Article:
The rapidly evolving situation also prompted StradVision to pull back from customer contact. In February, a product team was supposed to visit with a potential new customer in Japan to demonstrate its product. But before its engineers left from South Korea, news broke of an outbreak in Tokyo. The demonstration was postponed.
StradVision then escalated its safety plan and began preparing all employees globally to work remotely. It ordered staff to use the Zoom, Slack and Skype Internet communication platforms to allow employees to telecommunicate. By the first week of March, a mandatory work-from-home order was in place, Lee said.
But a fourth of its employees could not immediately telecommute. Those staffers were required to seek individual approval to go into the office.
By mid-March, 90 percent of the staff was working from home. StradVision management continued to worry about the 10 percent who were not yet doing so. For them, the company began subsidizing taxi service to the office rather than let employees risk the environment of mass transportation.
The clampdown on personal interaction also crimped another crucial activity for the supplier: employee recruitment.
StradVision's business growth has increased the pressure to recruit more workers. But the new distancing effort not only meant postponing planned job interviews, it also meant delaying the start dates of five badly needed employees, Lee said.
Those new hires went briefly into the office one day in February for onboarding information. But the visit was restricted to only a few critical employees to limit time in the office. Even the new employees were tasked with projects they could undertake from their homes.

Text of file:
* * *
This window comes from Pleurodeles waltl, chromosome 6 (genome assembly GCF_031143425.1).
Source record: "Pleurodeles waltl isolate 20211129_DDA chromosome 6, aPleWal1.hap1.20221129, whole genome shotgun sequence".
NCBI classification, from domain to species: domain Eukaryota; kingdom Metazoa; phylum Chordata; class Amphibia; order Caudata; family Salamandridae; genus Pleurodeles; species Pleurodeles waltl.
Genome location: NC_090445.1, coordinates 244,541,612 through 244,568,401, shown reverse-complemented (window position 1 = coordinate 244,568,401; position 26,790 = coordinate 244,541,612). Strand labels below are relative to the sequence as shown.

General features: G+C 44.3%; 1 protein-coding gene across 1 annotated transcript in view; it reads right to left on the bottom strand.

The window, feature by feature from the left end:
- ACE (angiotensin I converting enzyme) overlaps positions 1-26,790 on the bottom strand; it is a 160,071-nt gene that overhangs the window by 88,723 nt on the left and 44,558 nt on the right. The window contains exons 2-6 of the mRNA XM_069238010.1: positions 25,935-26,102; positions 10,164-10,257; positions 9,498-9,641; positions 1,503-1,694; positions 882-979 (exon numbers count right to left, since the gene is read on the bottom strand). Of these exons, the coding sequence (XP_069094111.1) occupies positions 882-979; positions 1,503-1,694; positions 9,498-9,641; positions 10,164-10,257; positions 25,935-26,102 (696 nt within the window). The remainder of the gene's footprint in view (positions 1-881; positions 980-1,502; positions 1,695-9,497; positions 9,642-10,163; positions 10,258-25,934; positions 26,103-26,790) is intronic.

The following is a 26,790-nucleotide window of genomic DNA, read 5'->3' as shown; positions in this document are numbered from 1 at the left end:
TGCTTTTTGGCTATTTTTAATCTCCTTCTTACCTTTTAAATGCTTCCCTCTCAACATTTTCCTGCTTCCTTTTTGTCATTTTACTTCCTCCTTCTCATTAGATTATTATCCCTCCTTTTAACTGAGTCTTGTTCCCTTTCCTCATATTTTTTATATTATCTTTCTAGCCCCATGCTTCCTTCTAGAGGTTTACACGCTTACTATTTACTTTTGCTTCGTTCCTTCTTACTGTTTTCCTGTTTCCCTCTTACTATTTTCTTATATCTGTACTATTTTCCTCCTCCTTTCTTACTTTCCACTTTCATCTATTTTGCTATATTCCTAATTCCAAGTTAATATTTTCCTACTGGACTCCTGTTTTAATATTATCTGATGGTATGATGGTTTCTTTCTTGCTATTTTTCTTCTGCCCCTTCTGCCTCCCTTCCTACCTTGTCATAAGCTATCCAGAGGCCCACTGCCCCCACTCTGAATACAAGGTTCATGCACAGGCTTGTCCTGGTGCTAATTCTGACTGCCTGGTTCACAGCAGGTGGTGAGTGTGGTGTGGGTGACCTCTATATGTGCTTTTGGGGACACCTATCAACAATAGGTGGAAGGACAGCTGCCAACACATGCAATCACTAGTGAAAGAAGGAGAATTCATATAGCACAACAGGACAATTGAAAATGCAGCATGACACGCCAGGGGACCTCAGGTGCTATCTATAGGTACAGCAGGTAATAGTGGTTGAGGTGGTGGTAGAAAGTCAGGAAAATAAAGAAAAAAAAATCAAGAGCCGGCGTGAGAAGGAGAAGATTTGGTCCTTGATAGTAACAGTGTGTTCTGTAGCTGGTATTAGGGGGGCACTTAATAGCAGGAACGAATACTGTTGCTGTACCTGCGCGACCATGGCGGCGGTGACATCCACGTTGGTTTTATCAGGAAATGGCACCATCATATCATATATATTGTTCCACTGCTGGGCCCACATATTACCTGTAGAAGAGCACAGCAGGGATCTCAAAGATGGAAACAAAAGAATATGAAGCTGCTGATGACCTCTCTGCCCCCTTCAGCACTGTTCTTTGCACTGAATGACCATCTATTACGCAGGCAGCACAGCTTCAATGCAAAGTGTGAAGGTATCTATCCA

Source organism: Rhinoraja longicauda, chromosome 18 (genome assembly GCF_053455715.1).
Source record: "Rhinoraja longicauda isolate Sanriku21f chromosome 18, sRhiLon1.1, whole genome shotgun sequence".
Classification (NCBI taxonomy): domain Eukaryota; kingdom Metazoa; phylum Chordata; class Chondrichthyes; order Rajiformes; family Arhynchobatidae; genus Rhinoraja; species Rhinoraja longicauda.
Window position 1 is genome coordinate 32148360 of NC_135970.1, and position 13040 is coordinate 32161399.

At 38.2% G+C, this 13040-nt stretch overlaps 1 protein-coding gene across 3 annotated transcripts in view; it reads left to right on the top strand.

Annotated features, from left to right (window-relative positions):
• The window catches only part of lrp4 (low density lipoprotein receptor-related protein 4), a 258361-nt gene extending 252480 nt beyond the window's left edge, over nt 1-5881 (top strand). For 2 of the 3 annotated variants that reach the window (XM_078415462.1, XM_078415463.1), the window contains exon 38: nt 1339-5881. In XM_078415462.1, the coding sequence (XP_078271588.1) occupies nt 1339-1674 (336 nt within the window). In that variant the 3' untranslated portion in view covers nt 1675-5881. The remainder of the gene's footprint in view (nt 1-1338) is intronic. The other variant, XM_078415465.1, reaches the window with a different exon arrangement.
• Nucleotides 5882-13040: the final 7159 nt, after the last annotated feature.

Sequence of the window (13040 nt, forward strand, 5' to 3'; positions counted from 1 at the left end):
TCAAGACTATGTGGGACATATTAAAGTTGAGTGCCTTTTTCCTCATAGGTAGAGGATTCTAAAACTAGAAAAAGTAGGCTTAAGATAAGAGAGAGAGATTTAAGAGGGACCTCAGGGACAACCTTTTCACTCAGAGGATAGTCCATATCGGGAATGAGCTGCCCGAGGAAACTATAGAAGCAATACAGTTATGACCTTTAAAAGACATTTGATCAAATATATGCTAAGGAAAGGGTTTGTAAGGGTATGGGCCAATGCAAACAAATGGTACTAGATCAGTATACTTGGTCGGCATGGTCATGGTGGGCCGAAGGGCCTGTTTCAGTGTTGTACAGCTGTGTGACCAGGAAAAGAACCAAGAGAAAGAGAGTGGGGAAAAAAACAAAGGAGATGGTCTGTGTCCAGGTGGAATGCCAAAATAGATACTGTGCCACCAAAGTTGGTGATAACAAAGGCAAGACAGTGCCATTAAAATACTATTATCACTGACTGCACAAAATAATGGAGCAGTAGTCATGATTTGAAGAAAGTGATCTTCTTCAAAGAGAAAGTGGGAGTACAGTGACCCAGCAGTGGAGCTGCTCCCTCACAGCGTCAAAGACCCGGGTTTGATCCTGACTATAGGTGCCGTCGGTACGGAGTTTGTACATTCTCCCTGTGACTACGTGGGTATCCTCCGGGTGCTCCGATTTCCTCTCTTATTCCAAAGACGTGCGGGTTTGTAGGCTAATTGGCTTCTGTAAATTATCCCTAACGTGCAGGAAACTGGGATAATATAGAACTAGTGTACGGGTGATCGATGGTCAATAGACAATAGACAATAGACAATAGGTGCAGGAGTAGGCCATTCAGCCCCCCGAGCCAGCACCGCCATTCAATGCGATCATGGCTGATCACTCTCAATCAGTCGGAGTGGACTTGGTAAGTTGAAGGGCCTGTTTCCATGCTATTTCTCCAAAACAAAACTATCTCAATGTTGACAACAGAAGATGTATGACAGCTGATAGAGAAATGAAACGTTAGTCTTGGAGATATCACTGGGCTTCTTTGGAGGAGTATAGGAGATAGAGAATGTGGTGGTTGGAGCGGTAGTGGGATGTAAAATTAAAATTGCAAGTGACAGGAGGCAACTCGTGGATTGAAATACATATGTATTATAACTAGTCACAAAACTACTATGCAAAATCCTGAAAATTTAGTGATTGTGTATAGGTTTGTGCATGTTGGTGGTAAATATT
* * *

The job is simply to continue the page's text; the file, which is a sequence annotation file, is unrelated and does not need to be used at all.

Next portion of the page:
The company has resumed recruiting conversations, but those interviews now occur solely via Web conference call.
Lee says some initially thought StradVision was overreacting to the crisis. But the feeling internally was that the young company needed to move aggressively to protect its human resources and the business progress it had made.
"None of us had an objection that we should right away take very proactive actions," Lee said.
Less than three weeks later, other global suppliers were reaching decisions similar to StradVision's.
But most automotive suppliers were not as free to implement work-from-home policies and wind down operations, in large part because of the differences among their products. Other traditional global suppliers have slowly arrived at the need to shut down, including Delphi Technologies, Nexteer Automotive and Benteler. But as a new-age automotive software company, StradVision is far more nimble in where its work is performed.
And StradVision's early transition to remote work was not seamless, Lee said. She said it took some time to get workers outside of South Korea full access to company servers. And cybersecurity concerns, she said, have required ample attention.
"It's down to the decision between flexibility and risk, such as a cyberattack," Lee said. "As a business leader, you need to understand: What is the decision point?"